Adam Kilgore of the Washington Post interviewed Nationals pitching coach Steve McCatty about a variety of topics today, including the idea that Edwin Jackson has been tipping his pitches for years now.
McCatty reviewed video of Jackson’s starts and thinks he was letting batters know what was coming out of the windup:
These guys are so good, they look at every single thing. Hitting coaches are looking at every guy on video. You pick up on stuff. It’s simple as not laying your hands down on a slider or fastball or changeup. Once these guys see it, it makes a big difference.
Most pitchers are better working from the windup with no runners on base, but the opposite has been true for Jackson during the past three seasons. Kilgore notes that he held opponents to a .246 batting average and .693 OPS out of the stretch, compared to a .283 batting average and .782 OPS out of the windup.
Whether or not that actually means he was tipping pitches on a regular basis and is capable of significant improvement if McCatty helps him fix that is obviously unclear, but it at least provides some reason to think Jackson has more upside than he’s shown.
We noted yesterday that in the rush to name the Cubs the saviors of Chicago sports fans everywhere, the 2005 Chicago White Sox — and the 1959 White Sox for that matter — are being completely overlooked as World Series champs and pennant winners, respectively.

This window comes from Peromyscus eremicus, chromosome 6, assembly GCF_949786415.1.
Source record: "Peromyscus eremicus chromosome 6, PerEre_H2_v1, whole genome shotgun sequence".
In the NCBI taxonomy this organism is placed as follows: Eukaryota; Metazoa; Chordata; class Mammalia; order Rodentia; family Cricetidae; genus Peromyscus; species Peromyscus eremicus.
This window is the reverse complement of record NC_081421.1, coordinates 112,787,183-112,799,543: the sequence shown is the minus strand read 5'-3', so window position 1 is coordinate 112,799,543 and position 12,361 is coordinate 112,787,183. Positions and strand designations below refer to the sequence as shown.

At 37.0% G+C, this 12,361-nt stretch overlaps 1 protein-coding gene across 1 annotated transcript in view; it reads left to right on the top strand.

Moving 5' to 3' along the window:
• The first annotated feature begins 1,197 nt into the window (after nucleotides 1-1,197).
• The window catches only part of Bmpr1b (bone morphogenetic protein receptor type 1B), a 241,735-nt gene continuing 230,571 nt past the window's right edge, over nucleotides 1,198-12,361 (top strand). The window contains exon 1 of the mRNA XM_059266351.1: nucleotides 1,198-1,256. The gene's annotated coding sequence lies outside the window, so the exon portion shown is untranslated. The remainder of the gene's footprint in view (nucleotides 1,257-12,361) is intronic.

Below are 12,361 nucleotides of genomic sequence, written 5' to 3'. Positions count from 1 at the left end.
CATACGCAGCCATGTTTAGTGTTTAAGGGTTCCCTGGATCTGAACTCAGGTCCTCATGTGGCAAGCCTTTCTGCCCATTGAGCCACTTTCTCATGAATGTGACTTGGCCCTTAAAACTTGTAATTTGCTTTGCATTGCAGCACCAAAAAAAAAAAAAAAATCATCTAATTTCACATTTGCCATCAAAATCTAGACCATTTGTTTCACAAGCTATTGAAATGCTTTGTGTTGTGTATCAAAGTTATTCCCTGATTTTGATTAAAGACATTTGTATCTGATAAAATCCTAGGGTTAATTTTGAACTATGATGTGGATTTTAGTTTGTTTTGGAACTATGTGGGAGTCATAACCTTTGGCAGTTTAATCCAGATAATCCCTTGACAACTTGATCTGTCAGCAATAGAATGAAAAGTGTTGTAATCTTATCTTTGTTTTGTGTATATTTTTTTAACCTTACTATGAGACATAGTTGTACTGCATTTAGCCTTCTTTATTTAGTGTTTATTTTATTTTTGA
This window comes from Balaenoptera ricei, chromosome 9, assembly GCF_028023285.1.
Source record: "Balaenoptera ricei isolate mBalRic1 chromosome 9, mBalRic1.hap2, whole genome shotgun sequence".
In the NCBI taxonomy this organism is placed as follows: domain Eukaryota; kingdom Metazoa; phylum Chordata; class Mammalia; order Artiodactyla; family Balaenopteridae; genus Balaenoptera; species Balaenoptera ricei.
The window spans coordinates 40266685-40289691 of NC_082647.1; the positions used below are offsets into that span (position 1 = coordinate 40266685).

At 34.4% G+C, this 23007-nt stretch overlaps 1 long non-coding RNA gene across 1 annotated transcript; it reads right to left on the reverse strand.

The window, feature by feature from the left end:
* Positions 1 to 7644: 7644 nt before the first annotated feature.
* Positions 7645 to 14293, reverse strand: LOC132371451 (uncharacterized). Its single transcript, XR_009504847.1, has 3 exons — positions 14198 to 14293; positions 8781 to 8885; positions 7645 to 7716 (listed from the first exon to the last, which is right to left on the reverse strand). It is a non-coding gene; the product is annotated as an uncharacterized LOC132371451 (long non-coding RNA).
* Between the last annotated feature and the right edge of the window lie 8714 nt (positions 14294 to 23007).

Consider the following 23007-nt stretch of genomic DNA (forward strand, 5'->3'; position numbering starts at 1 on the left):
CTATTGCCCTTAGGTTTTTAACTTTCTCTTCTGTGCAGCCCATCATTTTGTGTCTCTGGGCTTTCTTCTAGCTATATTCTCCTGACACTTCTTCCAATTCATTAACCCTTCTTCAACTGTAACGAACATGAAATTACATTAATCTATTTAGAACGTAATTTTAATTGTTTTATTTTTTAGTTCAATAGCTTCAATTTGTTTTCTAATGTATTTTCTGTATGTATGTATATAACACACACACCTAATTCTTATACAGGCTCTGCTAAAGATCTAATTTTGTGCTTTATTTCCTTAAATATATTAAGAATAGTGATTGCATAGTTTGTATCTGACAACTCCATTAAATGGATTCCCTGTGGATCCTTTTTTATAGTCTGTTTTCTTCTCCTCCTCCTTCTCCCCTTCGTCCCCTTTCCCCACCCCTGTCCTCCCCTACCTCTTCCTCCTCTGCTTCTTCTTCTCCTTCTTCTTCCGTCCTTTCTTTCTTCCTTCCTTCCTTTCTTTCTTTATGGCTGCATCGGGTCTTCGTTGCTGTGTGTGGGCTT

That continued last night, as first ESPN and then the Washington Post erased the Chisox out of existence in the name of pushing their Cubs-driven narrative. I mean, get a load of this graphic:
Was there no one at the world’s largest sports network — not an anchor, production assistant, researcher, intern or even a dang janitor who could tell them what was wrong with this? Guess not!
Meanwhile, the normally reliable Barry Svrluga gives the Cubs the 2004 Red Sox treatment as a group of players who will never have to buy a drink in their city again. His story is better about keeping it franchise-centric as opposed to making it a city-wide thing, but whoever is responsible for the tweet promoting the story makes a Cubs World Series a unique thing for not just Cubs fans, but Chicago as a whole:
The White Sox play in the AL Central so I assume their fans have no love at all for the Cleveland Indians. But I can’t help but think a good number of them are rooting for the Tribe simply to push back against the complete whitewashing of the White Sox.
This is happening, people.
Earlier we heard Joe Maddon being non-committal about Kyle Schwarber joining the Cubs for the World Series. Now it seems pretty clear that the Cubs are committal indeed: Jon Morosi reports that Schwarber is en route to Cleveland from Arizona on a private jet and that he’s expected to DH in Game 1 tomorrow night.
Schwarber hasn’t played in a game that counted since April 7. His potent bat is could be a windfall for a Cubs team that didn’t have a game-changing option at DH in the American League park.
Schwarber lost the whole season due to a knee injury, but he hit .246/.355/.487 with 16 homers and 43 RBI in 69 games as a rookie in 2015. His big coming out party was in the playoffs, however, when he hit three homers in five postseason games while going 7-for-13 with two walks in five games.